The performing arts is the branch of the arts that combines human creativity with cultural heritage to deliver live performances. It includes various forms of music, dance, theater, and pantomime among many others. It has also been widely practiced, followed, and encouraged since prehistoric times. Traditional performing arts grew in popular in the 21st century when information and communication technology (ICT) leapfrogged from analog to the digital world with the evolution of cheap electronic equipment and the development of affordable high speed networks.
Like anything else, technological disruption has made an impact on traditional performing arts, influencing the performing arts in both positive and negative ways. This is evident in the words of Carl Weber, Professor of Directing and Dramaturgy at Stanford University. In a short paper titled “The Theatre and its Future in a Brave New World”, Carl Weber asks, “how can theatre evolve its unique mode of ‘live’ performance so that it will stay competitive in a market where all kinds of electronically created and enhanced performance will dominate the merchandising of entertainment?”
ICT has had many positive impacts on the performing arts, starting with allowing the performing arts to be recorded, stored, and shared anytime. Thus, apart from easing the manner of preserving cultural heritage, ICT has broken geographical barriers and helped performing arts gain popularity that transcends boundaries. As such, people from all over the world now have access to quality performing arts content without “live” characters present. This has made the performing arts more democratic, affording more people the opportunity to enjoy their art forms without having to undertake expensive travel. This also means that a single performance now serves more people.
Additionally, ICT has made the marketing and promotions of performing arts much easier and effective. Online advertisements, blogs, and media exchanges help greatly in reaching a wider audience in a short span of time. Thus, it has made talent review easier. The arts agencies no longer have to summon all interested candidates to select a few for final auditions. All they have to do is review the artist’s art content available online, which can either be his/her previous live performances or something tailor made for the review and uploaded online. Apart from all these, ICT through social media, helps create communities of like-minded people around a particular performing arts form leading to its promotion.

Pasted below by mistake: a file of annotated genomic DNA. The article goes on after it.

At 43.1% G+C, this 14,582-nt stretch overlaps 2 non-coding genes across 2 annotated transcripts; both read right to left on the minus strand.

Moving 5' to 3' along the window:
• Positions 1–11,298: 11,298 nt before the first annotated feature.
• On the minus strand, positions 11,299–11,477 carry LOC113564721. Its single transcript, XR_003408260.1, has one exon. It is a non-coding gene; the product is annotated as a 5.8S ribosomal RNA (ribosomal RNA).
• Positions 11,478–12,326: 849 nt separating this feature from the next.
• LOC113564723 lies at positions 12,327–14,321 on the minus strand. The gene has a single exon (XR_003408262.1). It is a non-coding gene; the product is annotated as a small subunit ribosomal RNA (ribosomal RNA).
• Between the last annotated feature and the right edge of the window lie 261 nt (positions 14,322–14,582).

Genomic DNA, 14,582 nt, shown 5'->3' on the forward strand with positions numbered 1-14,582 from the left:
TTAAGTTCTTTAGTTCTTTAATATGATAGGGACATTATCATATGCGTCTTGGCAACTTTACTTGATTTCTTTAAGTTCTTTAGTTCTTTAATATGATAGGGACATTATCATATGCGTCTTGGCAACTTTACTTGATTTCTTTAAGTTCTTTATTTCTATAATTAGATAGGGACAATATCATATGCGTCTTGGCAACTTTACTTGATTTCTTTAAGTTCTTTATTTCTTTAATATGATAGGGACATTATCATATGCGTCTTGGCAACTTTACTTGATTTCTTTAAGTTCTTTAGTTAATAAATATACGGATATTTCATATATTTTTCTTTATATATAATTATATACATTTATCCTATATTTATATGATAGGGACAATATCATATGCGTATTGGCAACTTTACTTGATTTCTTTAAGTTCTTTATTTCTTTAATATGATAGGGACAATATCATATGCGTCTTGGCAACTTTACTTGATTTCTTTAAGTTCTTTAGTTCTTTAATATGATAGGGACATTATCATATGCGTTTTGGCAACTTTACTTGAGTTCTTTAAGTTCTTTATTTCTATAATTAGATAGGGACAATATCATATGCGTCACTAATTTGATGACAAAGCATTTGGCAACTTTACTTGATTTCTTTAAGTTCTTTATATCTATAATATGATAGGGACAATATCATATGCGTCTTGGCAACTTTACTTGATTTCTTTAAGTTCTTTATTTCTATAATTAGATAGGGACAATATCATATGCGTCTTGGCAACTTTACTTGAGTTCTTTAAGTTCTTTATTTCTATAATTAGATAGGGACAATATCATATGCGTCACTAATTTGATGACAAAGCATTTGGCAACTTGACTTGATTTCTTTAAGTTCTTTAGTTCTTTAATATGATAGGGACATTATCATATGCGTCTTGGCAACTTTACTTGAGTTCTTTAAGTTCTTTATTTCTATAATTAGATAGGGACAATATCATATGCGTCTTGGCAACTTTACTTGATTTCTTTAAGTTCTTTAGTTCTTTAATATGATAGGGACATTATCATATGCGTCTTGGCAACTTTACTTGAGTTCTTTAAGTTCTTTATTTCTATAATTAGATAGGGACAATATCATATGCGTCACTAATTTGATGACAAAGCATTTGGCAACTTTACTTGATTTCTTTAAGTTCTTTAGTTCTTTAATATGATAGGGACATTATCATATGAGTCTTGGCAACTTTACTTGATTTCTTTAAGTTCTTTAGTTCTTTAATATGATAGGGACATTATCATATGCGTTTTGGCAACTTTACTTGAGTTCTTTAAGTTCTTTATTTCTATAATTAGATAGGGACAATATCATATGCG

However, ICT has had some negative impacts on performing arts, too. ICT has created a “new generation” that loves streaming media content online. The possibility of accessing art performances conveniently from home has reduced the number of people attending live performances, thereby decreasing the revenue of artists. In addition, modern ICT has created a group of people who watch performances only after seeing its good review. This has also reduced the number of people watching live performances.
The emergence of new entertainment possibilities as a result of the progression of in ICT has made performing arts just one among many options, ultimately reducing people’s attention span. So, when the performance is not thoroughly engaging, people may find it boring and opt not to watch. That is, the expectations are quite higher and when it is not met occasionally, they leave the art as a whole. Also, the “new generation” loves new and original content and since performing arts content is readily shared through social networks, it can make it difficult for a similar art performance to find an audience for a live show somewhere else. All these have made the life of agencies or artists quite difficult.
Ultimately, ICT is equally good and bad for the performing arts. Though it gives more exposure to the art and artists, it takes away from live performances and discourages lengthy performances. Since ICT has provided more options for people to keep themselves engaged, they now like everything short, fast, and crisp, lacking the attention span to truly appreciate the art. Similar to how Casino operations and its popular culture has already evolved to adapt itself to this “new normal” created by ICT through online Casinos, the performing arts world may have no other choice but to evolve to stay relevant in this fast changing world.